Spinning fault

Spinning fault

1. Irregularity caused by raw material:

The natural fibres have variable varieties. They have no true fixed length, fineness, shape of cross- section, maturity, crimp, etc, which have effect on yarn properties specially evenness These variations are due to different rates of cell development due to changes in environmental conditions (nutrients, soil, and weather)
In man-made fibres, variations in mass/unit length occurs due to changes in polymer viscosity, roughness of spinneret orifice, variation in extrusion pressure and rate, filament take-up speed, presence of delustrant or additives, which can modify the particular shape and fibre surface geometry

cause of irregulity

2. Irregularity caused by fibre arrangement:

Textile fibres are not rigid. Their manipulation during conversion into yarn is an immensely complex combination of mechanical movement which usually requires some degree of compromise. The desirable results of relocating large number of fibres at high speed and arranging in well ordered form tend to be difficult. Fibres assembled into the form of a twisted strand constitute a yarn Fibres are not precisely laid end to end. And gaps are present between them. As a result of yams twist. fibres arrange in spiral form in a series of folds, kinks and doublings

3. Effect of fibre behavior :

Fibres shape directly affects yarn regularity. The fibre cross section, arrangement of fibre section and space between the fibres will vary from yarn section to section. Hence the mass of each section will differ. A thin place in yarn will have lower mass and less strength. In thin regions, yarn twist tends to be higher since resistance to deformation is lower

4. Inherent shortcoming of machinery:

In many engineering processes the by hand or machine and positioned with only a few thousands of an inch tolerance.
In spinning it is surprising how often the individual fibres are only negatively controlled at times they are carried forward by air currents or jostled along by surrounding fibres, or they are held in position by units from which the final product is assembled are positively friction and twist .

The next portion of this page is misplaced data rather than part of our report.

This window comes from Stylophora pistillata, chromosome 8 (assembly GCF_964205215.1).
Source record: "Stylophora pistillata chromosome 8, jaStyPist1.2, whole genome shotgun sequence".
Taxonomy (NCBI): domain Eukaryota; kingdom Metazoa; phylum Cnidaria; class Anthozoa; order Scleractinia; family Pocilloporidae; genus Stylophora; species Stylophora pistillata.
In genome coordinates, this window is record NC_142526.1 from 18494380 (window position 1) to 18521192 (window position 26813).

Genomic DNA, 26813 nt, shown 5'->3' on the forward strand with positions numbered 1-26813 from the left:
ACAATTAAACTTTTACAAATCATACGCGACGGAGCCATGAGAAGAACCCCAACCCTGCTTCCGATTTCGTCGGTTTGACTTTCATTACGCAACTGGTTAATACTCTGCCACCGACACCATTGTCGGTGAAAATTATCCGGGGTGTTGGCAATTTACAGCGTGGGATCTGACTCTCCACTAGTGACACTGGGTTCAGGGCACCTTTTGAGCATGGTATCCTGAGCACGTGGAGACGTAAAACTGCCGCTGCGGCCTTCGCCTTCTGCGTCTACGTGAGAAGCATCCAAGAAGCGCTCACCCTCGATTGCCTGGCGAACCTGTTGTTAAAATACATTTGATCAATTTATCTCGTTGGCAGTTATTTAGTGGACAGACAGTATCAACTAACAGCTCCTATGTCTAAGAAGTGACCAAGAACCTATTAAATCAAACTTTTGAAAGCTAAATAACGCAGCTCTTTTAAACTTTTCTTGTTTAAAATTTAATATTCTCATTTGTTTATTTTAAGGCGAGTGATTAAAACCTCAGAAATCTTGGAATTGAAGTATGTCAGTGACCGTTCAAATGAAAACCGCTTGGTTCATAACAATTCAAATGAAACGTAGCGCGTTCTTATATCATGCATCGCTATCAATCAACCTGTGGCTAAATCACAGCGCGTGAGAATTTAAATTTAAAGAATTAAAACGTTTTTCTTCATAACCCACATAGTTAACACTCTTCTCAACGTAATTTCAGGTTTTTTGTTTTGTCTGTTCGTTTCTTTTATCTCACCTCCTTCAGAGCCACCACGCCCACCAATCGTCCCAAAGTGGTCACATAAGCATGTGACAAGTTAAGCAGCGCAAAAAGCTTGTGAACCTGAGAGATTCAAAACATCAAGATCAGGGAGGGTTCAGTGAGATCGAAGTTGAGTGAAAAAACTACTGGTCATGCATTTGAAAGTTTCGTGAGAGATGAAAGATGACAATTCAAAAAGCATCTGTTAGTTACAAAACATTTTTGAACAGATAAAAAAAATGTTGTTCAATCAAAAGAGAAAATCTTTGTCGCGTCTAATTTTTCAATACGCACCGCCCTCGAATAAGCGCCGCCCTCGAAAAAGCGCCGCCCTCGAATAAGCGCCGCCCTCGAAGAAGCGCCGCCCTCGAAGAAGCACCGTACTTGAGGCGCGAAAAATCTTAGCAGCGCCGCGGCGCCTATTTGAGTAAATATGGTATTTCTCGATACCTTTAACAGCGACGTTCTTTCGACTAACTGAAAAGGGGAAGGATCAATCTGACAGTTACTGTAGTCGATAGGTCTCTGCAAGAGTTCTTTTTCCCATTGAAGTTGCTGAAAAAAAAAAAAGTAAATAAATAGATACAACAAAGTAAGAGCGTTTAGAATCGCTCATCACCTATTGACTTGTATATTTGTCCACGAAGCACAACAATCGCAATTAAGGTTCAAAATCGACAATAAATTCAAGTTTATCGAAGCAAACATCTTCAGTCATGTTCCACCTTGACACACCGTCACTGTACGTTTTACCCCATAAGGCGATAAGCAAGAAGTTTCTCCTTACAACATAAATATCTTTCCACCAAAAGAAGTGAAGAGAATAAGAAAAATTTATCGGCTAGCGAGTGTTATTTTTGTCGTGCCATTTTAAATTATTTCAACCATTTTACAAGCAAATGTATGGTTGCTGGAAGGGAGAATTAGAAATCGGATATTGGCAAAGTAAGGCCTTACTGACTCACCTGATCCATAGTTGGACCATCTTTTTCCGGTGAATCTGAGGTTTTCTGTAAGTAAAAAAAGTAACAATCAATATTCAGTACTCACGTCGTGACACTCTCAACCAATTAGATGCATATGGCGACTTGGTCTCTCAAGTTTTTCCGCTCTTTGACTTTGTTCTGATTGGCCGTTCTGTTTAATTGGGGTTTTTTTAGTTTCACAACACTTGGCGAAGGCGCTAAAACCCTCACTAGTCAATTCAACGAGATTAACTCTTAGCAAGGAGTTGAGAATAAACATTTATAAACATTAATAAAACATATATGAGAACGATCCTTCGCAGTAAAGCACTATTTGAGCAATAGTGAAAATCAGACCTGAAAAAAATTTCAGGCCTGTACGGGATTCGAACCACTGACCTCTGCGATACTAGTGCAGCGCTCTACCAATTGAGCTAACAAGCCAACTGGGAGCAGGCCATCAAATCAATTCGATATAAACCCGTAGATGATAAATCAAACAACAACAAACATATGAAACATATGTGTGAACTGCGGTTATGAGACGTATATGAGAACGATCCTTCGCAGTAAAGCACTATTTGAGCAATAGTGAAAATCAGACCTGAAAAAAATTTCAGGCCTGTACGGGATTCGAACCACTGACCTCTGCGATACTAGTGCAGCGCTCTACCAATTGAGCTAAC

Fibre manipulation by rollers, aprons, gills, and other machine parts is hampered by fibre variation, and the machines can only be set to give the best results within the limitations imposed by the material. The drafting wave is one example of irregularity due to the inability of a drafting system to control each fibre. Where roller drafting is used, the distance from one nip to the other is greater than the length of the shorter fibres.

These short fibres 'float' in the drafting zone and move forward in an irregular but cyclical manner which results in the drafted strand having thick and thin places
The wavelength of this type of irregularity is about 2-5 times the mean fibre length but it is not necessarily constant for a particular strand. In addition to a varying wavelength, the amplitude of the drafting wave is also variable.

5. Mechanically defective machinery:

machines even in good condition produce irregular yarns, it is reasonable to assume that defective machine will increase the amount of irregularity implementation of an efficient maintenance system is essential if the level of irregularity is to be kept in bounds.
Machines drift out of adjustment, bearings become worn, components get damaged, and lubrication system clog and dirt works its way into the mechanism. fault rollers (top roller eccentricity) and gear wheels usually produce periodic variation.

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